Shadow Government

Obama Might Be Doing the Right Thing in Afghanistan — But Is It Too Late?

In foreign policy, timing is sometimes everything.


“You can depend upon the Americans to do the right thing. But only after they have exhausted every other possibility.” This barb may (or may not) have been delivered by Winston Churchill. Either way, it came to my mind again after reading two separate stories.

Story one was the recent acknowledgement by Thomas Donilon, President Obama’s former National Security Advisor, that the United States is going to become more fully engaged in Syria and Iraq in order to defeat the Islamic State. Donilon said much the same thing in an address I hosted at Duke in November. And his predictions then about steps Obama would take proved accurate, as the administration’s incremental escalation of the past two months demonstrate. So I think it is likely that what Donilon has presented more recently as his own personal opinion may well prove a harbinger of steps to come.

Story number two was the recent acknowledgement that the United States is not going to stick to the plan to leave Afghanistan the way it left Iraq in 2011. Administration officials acknowledged that sticking to the plan would be disastrous for U.S. interests. So Obama’s much-touted promise to “end the wars” will not be fulfilled when he leaves office.

If both of these things come to pass, then the gap between what the critics are calling for Obama to do and what Obama is actually doing will narrow substantially. At that point, the president’s lament that his critics keep recommending his own policy back to him will have some truth to it — but not enough truth for me to offer a great deal of sympathy.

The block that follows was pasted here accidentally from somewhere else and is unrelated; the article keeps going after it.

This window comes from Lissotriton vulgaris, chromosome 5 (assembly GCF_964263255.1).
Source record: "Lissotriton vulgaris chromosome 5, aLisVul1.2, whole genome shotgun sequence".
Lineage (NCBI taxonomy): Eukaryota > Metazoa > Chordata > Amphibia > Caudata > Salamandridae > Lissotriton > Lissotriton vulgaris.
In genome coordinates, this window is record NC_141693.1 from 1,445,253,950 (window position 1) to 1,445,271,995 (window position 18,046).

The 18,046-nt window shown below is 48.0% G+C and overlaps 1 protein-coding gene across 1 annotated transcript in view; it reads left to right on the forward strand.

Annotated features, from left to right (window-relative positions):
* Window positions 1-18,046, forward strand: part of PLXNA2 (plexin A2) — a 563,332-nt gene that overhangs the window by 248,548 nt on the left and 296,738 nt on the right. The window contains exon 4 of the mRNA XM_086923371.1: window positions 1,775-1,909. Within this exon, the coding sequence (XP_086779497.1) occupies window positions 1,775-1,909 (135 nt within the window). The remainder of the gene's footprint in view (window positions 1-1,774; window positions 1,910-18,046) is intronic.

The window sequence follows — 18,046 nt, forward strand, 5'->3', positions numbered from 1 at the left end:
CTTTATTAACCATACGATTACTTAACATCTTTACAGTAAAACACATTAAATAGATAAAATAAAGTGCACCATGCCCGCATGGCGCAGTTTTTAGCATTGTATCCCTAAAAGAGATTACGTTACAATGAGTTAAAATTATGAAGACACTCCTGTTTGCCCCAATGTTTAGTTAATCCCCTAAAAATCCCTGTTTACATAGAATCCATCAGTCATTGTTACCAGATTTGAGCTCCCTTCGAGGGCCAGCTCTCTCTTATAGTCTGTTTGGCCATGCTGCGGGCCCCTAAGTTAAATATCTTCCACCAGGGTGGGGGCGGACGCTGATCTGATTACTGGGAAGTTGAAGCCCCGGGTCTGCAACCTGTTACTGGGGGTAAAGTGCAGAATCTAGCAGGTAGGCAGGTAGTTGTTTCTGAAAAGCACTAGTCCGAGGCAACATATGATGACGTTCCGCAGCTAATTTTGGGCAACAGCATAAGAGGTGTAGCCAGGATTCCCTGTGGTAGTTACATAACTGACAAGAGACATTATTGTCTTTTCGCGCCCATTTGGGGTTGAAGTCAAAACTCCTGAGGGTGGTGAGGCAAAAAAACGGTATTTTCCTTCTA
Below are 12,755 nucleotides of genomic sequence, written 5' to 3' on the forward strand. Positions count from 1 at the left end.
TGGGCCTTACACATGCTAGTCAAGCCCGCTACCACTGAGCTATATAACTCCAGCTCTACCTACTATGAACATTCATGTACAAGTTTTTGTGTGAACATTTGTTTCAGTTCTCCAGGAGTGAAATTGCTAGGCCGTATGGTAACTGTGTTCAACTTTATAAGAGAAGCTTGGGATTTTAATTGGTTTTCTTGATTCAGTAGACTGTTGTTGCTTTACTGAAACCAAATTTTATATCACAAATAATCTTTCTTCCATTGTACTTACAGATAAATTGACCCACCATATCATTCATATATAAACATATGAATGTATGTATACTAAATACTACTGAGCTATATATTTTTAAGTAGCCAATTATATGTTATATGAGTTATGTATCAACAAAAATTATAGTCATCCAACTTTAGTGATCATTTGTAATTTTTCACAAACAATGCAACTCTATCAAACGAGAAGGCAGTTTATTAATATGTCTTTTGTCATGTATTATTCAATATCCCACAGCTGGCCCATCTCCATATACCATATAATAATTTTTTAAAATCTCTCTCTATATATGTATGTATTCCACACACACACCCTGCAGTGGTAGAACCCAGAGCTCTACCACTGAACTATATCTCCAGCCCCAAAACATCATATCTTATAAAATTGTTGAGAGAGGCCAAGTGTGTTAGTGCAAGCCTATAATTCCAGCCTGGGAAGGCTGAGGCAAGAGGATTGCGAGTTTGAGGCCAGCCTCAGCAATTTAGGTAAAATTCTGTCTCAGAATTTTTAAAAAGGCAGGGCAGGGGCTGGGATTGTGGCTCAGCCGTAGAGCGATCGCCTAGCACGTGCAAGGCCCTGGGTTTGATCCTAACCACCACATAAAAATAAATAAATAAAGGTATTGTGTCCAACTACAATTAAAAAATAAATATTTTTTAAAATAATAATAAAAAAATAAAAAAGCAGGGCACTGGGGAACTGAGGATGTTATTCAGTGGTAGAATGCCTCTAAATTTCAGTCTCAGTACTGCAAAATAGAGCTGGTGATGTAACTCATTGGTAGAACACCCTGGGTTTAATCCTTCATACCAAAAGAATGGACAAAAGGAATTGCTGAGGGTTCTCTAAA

Here’s the rub. In national security, timing matters. Doing the right thing too late means you have done the wrong thing for too long, and that will have enormous consequences, both for the cost and the prospects for success of your policy.

While there are certainly improvements that could be made to Obama’s January 2016 counter-Islamic State, Syria, and Iraq lines of effort, the real problem is that he refused to do these lines of effort sooner when they would have had much greater effect. The problem is not so much the pace of counter-Islamic State airstrikes and operational raids in 2016; the problem is that Obama refused to authorize them in 2014 when they might have stopped the Islamic State before it became the game-changing terrorist-state it became. The problem is not that he has returned thousands of U.S. boots on the ground to Iraq in the past couple years; the problem is that he refused to leave those boots on the ground in 2011.

The Afghanistan case illustrates the matter vividly and tragically. The stay-behind force the president is authorizing in Afghanistan is probably smaller than it should be, but the reason it might be too small is that the Afghan surge did not accomplish as much as the Iraq surge did in terms of reversing the security trajectory. There are many reasons for this, but one of them surely is that Obama undercut his own surge by coupling it with a withdrawal announcement — something that President George W. Bush resolutely refused to do. Obama’s Afghan surge was hobbled from day one by the president’s promise to accelerate the withdrawal regardless of conditions on the ground and his later promise to reduce U.S. forces to zero on a schedule pegged to a calendar that seemed shaped more by U.S. politics than Afghan realities. Had Obama promised from day one that he would do what he ended up doing — slowing his withdrawal schedule and agreeing to a sizable stay-behind force — he might not have hobbled his own surge.

He cannot un-ring the bell. The damage to the prospects of success in Afghanistan have already been done. To his credit, he is not compounding the damage by sticking to his promise to abandon Afghanistan altogether. But that does not make up the ground lost by the earlier strategic blunder.

If Churchill authored the quote offered in the opening, he doubtless had in mind America’s delayed entry into World War II. In that case, the United States was still able to help the allies produce a victory, but at a horrible cost. Perhaps American power will produce success again, but if so, the costs will be higher than they needed to be.

Noorullah Shirzada/AFP/Getty Images

Peter D. Feaver is a professor of political science and public policy at Duke University, where he directs the Program in American Grand Strategy.

Trending Now Sponsored Links by Taboola

By Taboola

More from Foreign Policy

By Taboola